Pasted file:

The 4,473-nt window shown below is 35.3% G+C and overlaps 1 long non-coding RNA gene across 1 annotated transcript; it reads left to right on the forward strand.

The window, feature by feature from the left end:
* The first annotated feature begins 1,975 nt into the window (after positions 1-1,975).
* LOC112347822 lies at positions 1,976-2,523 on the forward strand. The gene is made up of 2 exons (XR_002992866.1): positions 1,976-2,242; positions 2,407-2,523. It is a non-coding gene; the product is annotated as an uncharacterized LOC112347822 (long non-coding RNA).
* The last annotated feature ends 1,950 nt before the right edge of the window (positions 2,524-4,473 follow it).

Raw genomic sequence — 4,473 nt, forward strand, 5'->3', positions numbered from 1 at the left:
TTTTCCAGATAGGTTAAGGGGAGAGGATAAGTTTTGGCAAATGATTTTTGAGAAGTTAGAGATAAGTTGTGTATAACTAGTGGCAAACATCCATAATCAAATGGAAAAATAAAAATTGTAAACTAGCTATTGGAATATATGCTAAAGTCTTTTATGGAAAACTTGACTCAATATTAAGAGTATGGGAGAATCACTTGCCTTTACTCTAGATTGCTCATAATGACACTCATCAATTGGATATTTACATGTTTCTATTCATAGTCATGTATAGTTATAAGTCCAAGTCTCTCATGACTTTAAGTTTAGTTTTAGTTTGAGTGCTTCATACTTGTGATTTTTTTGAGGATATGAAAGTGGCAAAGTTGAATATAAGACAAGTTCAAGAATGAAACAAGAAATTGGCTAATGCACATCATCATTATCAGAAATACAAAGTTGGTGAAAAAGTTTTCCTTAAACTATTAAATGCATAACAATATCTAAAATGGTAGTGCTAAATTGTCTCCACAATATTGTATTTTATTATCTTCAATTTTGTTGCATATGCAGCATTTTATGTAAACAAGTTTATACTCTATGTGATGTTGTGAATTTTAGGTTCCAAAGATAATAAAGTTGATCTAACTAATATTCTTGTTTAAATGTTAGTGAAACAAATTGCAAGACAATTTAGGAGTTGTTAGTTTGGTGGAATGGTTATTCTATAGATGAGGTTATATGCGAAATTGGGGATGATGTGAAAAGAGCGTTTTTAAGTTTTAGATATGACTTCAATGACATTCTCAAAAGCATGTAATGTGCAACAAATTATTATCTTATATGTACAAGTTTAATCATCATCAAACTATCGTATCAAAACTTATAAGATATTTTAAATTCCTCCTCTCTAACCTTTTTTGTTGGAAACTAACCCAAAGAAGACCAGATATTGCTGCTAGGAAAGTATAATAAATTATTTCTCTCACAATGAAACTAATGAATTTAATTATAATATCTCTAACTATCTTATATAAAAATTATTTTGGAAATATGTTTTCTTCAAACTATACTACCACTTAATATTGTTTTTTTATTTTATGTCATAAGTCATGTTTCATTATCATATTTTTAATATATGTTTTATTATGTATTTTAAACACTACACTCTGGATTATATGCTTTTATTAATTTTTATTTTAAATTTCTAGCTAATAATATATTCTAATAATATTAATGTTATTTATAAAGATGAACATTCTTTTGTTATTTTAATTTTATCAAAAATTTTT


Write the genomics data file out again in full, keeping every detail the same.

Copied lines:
The 4,473-nt window shown below is 35.3% G+C and overlaps 1 long non-coding RNA gene across 1 annotated transcript; it reads left to right on the forward strand.

The window, feature by feature from the left end:
* The first annotated feature begins 1,975 nt into the window (after positions 1-1,975).
* LOC112347822 lies at positions 1,976-2,523 on the forward strand. The gene is made up of 2 exons (XR_002992866.1): positions 1,976-2,242; positions 2,407-2,523. It is a non-coding gene; the product is annotated as an uncharacterized LOC112347822 (long non-coding RNA).
* The last annotated feature ends 1,950 nt before the right edge of the window (positions 2,524-4,473 follow it).

Raw genomic sequence — 4,473 nt, forward strand, 5'->3', positions numbered from 1 at the left:
TTTTCCAGATAGGTTAAGGGGAGAGGATAAGTTTTGGCAAATGATTTTTGAGAAGTTAGAGATAAGTTGTGTATAACTAGTGGCAAACATCCATAATCAAATGGAAAAATAAAAATTGTAAACTAGCTATTGGAATATATGCTAAAGTCTTTTATGGAAAACTTGACTCAATATTAAGAGTATGGGAGAATCACTTGCCTTTACTCTAGATTGCTCATAATGACACTCATCAATTGGATATTTACATGTTTCTATTCATAGTCATGTATAGTTATAAGTCCAAGTCTCTCATGACTTTAAGTTTAGTTTTAGTTTGAGTGCTTCATACTTGTGATTTTTTTGAGGATATGAAAGTGGCAAAGTTGAATATAAGACAAGTTCAAGAATGAAACAAGAAATTGGCTAATGCACATCATCATTATCAGAAATACAAAGTTGGTGAAAAAGTTTTCCTTAAACTATTAAATGCATAACAATATCTAAAATGGTAGTGCTAAATTGTCTCCACAATATTGTATTTTATTATCTTCAATTTTGTTGCATATGCAGCATTTTATGTAAACAAGTTTATACTCTATGTGATGTTGTGAATTTTAGGTTCCAAAGATAATAAAGTTGATCTAACTAATATTCTTGTTTAAATGTTAGTGAAACAAATTGCAAGACAATTTAGGAGTTGTTAGTTTGGTGGAATGGTTATTCTATAGATGAGGTTATATGCGAAATTGGGGATGATGTGAAAAGAGCGTTTTTAAGTTTTAGATATGACTTCAATGACATTCTCAAAAGCATGTAATGTGCAACAAATTATTATCTTATATGTACAAGTTTAATCATCATCAAACTATCGTATCAAAACTTATAAGATATTTTAAATTCCTCCTCTCTAACCTTTTTTGTTGGAAACTAACCCAAAGAAGACCAGATATTGCTGCTAGGAAAGTATAATAAATTATTTCTCTCACAATGAAACTAATGAATTTAATTATAATATCTCTAACTATCTTATATAAAAATTATTTTGGAAATATGTTTTCTTCAAACTATACTACCACTTAATATTGTTTTTTTATTTTATGTCATAAGTCATGTTTCATTATCATATTTTTAATATATGTTTTATTATGTATTTTAAACACTACACTCTGGATTATATGCTTTTATTAATTTTTATTTTAAATTTCTAGCTAATAATATATTCTAATAATATTAATGTTATTTATAAAGATGAACATTCTTTTGTTATTTTAATTTTATCAAAAATTTTT